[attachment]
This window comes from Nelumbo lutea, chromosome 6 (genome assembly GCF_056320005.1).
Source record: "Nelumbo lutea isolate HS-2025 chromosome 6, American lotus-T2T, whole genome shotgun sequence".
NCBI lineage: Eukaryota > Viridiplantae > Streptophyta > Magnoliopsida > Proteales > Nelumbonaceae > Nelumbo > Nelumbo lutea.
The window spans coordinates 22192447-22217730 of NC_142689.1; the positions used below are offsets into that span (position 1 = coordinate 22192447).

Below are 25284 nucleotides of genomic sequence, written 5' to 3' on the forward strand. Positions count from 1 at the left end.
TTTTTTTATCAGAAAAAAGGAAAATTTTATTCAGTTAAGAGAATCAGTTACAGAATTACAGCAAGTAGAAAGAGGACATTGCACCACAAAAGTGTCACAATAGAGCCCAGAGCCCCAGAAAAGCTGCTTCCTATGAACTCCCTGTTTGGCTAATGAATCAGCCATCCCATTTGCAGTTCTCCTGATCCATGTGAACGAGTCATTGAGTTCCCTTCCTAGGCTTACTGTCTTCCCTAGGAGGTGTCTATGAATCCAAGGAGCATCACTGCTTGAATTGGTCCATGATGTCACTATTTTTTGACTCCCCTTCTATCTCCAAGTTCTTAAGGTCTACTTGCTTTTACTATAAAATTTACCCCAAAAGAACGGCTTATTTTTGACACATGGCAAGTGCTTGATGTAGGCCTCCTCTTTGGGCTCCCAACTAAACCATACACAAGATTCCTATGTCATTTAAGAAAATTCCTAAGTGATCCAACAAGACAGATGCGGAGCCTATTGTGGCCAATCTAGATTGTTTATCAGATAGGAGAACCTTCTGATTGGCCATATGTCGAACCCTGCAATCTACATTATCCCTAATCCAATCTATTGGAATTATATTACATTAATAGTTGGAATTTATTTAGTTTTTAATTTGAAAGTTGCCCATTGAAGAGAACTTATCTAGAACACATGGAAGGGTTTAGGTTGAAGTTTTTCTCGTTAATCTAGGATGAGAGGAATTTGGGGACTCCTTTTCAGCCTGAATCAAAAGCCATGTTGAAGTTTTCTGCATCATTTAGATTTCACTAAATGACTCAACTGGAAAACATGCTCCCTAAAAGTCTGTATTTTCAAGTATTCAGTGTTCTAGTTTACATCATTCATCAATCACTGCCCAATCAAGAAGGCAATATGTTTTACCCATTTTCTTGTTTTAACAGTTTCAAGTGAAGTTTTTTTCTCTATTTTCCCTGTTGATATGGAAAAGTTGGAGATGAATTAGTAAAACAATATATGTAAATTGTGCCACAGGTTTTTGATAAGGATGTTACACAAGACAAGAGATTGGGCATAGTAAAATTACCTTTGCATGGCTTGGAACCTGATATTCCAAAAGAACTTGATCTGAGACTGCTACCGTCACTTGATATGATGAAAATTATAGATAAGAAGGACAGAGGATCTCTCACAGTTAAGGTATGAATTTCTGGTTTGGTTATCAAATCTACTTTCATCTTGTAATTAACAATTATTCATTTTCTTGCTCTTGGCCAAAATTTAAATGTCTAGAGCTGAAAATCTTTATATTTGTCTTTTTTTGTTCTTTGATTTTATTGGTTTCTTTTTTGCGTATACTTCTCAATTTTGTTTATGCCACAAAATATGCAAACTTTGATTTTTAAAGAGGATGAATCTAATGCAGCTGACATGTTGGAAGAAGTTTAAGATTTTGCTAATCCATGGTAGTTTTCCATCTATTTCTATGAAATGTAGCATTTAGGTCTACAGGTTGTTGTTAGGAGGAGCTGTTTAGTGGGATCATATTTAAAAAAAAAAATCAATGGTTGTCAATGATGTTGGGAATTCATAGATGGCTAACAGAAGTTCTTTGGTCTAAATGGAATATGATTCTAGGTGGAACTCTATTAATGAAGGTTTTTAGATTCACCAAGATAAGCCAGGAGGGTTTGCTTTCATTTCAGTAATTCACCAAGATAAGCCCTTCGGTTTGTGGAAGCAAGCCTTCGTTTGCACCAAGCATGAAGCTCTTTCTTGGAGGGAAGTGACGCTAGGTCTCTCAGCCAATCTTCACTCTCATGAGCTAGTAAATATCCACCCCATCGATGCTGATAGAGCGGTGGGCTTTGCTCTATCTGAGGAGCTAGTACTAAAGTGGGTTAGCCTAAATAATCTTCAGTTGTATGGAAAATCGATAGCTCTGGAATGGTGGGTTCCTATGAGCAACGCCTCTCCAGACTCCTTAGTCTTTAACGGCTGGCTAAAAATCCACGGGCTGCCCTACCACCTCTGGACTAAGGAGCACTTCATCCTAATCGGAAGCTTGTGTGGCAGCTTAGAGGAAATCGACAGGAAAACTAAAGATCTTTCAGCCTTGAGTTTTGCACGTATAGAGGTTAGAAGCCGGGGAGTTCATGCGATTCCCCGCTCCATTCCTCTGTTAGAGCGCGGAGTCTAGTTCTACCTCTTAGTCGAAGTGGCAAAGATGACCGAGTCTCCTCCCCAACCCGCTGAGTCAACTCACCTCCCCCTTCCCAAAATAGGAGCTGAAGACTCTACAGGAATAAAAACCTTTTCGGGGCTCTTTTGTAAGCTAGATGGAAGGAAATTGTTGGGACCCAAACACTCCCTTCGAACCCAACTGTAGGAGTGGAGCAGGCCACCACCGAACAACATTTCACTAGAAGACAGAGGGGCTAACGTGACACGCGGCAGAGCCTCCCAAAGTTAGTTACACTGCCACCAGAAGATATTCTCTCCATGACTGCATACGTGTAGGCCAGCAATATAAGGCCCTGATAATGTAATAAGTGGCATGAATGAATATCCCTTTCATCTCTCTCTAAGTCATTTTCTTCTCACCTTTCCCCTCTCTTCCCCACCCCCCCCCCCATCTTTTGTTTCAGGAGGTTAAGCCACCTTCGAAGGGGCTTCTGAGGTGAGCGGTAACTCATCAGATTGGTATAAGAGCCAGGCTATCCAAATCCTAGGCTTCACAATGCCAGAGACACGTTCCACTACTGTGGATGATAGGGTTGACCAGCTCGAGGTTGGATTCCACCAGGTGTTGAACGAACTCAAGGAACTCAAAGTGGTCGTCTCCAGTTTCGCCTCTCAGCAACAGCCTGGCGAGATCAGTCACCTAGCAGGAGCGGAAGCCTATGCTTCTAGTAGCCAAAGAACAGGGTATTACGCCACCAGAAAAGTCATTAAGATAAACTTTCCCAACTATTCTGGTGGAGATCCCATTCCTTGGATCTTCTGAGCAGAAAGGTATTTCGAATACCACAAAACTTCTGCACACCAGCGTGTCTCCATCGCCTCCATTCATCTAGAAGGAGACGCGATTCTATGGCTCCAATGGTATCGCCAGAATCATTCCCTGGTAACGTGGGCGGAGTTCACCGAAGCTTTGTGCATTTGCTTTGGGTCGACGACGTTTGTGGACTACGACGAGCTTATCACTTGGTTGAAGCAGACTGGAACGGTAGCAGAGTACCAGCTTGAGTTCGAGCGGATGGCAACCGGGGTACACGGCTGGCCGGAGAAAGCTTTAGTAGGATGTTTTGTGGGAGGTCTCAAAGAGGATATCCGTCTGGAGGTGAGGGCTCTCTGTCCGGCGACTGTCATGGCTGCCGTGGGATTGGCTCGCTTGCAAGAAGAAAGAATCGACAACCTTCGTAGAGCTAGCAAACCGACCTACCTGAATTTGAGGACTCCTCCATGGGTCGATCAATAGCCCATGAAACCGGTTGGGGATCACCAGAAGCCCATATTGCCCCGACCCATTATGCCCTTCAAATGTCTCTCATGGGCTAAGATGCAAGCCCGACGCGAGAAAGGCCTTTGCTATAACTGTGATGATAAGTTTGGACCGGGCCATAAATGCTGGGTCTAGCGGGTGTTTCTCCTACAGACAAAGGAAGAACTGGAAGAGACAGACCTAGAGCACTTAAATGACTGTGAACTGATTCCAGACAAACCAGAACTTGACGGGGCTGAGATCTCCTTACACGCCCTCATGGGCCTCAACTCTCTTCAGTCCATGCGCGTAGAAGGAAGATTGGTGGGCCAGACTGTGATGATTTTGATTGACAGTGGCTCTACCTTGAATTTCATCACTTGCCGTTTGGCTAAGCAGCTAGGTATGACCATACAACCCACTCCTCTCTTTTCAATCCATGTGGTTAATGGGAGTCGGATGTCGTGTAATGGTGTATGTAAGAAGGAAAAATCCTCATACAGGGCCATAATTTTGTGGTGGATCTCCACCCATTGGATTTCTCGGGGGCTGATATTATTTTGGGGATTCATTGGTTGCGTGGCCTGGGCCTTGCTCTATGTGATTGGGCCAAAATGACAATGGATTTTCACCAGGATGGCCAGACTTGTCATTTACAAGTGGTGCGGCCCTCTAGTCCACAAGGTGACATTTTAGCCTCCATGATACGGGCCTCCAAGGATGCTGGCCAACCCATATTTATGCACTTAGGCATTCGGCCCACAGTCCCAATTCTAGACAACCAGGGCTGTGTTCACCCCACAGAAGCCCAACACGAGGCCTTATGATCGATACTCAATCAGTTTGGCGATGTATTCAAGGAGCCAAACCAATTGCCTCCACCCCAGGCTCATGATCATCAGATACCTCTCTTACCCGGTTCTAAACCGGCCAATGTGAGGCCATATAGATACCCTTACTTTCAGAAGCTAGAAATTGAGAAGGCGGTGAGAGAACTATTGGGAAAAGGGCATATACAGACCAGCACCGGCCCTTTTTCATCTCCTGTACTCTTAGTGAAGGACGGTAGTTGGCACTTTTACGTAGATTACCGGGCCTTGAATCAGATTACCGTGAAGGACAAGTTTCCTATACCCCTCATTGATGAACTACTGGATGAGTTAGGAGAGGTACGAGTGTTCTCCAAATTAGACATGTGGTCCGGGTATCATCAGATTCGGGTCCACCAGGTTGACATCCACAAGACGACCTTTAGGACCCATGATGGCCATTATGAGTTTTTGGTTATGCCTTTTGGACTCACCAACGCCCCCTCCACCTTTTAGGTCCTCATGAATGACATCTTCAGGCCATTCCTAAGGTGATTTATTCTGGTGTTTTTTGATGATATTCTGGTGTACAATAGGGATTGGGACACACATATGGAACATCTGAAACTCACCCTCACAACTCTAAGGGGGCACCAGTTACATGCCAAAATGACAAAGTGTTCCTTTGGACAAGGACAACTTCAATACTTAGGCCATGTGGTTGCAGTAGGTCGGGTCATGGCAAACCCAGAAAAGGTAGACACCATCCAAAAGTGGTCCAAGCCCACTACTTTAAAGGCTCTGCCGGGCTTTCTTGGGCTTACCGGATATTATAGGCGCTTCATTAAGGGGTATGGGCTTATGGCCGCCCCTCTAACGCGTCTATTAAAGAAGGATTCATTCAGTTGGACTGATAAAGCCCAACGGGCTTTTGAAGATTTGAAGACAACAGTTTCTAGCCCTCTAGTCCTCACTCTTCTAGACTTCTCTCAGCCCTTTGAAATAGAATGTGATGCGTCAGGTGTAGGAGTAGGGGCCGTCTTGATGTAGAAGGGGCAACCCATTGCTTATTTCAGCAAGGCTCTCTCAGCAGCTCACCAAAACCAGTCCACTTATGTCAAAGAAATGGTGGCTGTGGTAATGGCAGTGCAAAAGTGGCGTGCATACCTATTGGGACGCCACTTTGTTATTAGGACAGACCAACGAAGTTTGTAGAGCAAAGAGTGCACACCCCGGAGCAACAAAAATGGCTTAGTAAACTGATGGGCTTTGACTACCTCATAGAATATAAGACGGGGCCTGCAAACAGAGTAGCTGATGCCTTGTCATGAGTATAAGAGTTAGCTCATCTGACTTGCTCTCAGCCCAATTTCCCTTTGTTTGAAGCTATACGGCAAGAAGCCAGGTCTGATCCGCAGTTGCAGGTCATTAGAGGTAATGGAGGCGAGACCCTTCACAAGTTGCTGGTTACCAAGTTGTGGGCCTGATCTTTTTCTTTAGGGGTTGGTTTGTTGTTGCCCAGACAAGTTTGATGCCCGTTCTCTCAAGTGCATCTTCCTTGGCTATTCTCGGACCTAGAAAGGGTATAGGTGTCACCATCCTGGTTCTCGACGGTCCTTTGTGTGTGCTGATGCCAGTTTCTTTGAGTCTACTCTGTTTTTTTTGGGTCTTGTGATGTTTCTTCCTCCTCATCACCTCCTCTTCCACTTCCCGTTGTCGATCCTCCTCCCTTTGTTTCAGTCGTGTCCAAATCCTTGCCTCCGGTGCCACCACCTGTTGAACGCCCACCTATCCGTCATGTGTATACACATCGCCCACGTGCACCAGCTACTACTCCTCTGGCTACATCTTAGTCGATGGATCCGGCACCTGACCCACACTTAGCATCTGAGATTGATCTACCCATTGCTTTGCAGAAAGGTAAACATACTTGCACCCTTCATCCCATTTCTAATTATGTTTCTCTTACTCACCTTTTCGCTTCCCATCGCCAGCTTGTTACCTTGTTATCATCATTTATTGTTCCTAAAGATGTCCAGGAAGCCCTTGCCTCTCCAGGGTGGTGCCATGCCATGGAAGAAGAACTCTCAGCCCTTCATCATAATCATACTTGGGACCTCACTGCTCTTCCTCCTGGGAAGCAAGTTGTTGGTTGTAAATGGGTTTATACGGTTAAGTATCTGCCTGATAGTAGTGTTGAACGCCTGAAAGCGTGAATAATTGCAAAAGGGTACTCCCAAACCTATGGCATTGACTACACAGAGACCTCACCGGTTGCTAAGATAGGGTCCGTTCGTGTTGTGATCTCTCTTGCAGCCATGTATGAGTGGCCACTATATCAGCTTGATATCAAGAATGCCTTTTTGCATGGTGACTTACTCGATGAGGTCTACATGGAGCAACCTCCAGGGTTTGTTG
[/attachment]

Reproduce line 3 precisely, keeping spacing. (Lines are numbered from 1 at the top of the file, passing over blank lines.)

NCBI lineage: Eukaryota > Viridiplantae > Streptophyta > Magnoliopsida > Proteales > Nelumbonaceae > Nelumbo > Nelumbo lutea.